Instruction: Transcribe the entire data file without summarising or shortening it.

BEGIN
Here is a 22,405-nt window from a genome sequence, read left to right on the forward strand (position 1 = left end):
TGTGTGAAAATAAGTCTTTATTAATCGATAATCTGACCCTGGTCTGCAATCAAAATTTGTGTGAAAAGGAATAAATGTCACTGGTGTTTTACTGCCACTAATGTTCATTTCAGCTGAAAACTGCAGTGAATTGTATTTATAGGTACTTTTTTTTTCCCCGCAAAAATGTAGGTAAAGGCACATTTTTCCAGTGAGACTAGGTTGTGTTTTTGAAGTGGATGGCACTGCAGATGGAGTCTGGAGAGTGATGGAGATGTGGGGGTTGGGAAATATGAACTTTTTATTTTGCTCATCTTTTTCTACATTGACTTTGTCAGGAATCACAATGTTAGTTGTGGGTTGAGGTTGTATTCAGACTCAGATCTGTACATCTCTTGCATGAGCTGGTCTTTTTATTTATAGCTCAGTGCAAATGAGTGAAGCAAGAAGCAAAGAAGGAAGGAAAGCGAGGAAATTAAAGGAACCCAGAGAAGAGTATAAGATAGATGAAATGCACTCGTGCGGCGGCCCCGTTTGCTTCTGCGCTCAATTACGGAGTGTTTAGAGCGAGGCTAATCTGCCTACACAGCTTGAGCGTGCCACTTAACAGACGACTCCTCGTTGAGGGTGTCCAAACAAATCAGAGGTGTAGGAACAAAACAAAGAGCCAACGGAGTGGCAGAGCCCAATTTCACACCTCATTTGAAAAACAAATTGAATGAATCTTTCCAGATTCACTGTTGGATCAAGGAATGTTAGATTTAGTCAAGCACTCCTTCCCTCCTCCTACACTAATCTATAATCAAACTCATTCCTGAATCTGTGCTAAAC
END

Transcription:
Here is a 22,405-nt window from a genome sequence, read left to right on the forward strand (position 1 = left end):
TGTGTGAAAATAAGTCTTTATTAATCGATAATCTGACCCTGGTCTGCAATCAAAATTTGTGTGAAAAGGAATAAATGTCACTGGTGTTTTACTGCCACTAATGTTCATTTCAGCTGAAAACTGCAGTGAATTGTATTTATAGGTACTTTTTTTTTCCCCGCAAAAATGTAGGTAAAGGCACATTTTTCCAGTGAGACTAGGTTGTGTTTTTGAAGTGGATGGCACTGCAGATGGAGTCTGGAGAGTGATGGAGATGTGGGGGTTGGGAAATATGAACTTTTTATTTTGCTCATCTTTTTCTACATTGACTTTGTCAGGAATCACAATGTTAGTTGTGGGTTGAGGTTGTATTCAGACTCAGATCTGTACATCTCTTGCATGAGCTGGTCTTTTTATTTATAGCTCAGTGCAAATGAGTGAAGCAAGAAGCAAAGAAGGAAGGAAAGCGAGGAAATTAAAGGAACCCAGAGAAGAGTATAAGATAGATGAAATGCACTCGTGCGGCGGCCCCGTTTGCTTCTGCGCTCAATTACGGAGTGTTTAGAGCGAGGCTAATCTGCCTACACAGCTTGAGCGTGCCACTTAACAGACGACTCCTCGTTGAGGGTGTCCAAACAAATCAGAGGTGTAGGAACAAAACAAAGAGCCAACGGAGTGGCAGAGCCCAATTTCACACCTCATTTGAAAAACAAATTGAATGAATCTTTCCAGATTCACTGTTGGATCAAGGAATGTTAGATTTAGTCAAGCACTCCTTCCCTCCTCCTACACTAATCTATAATCAAACTCATTCCTGAATCTGTGCTAAAC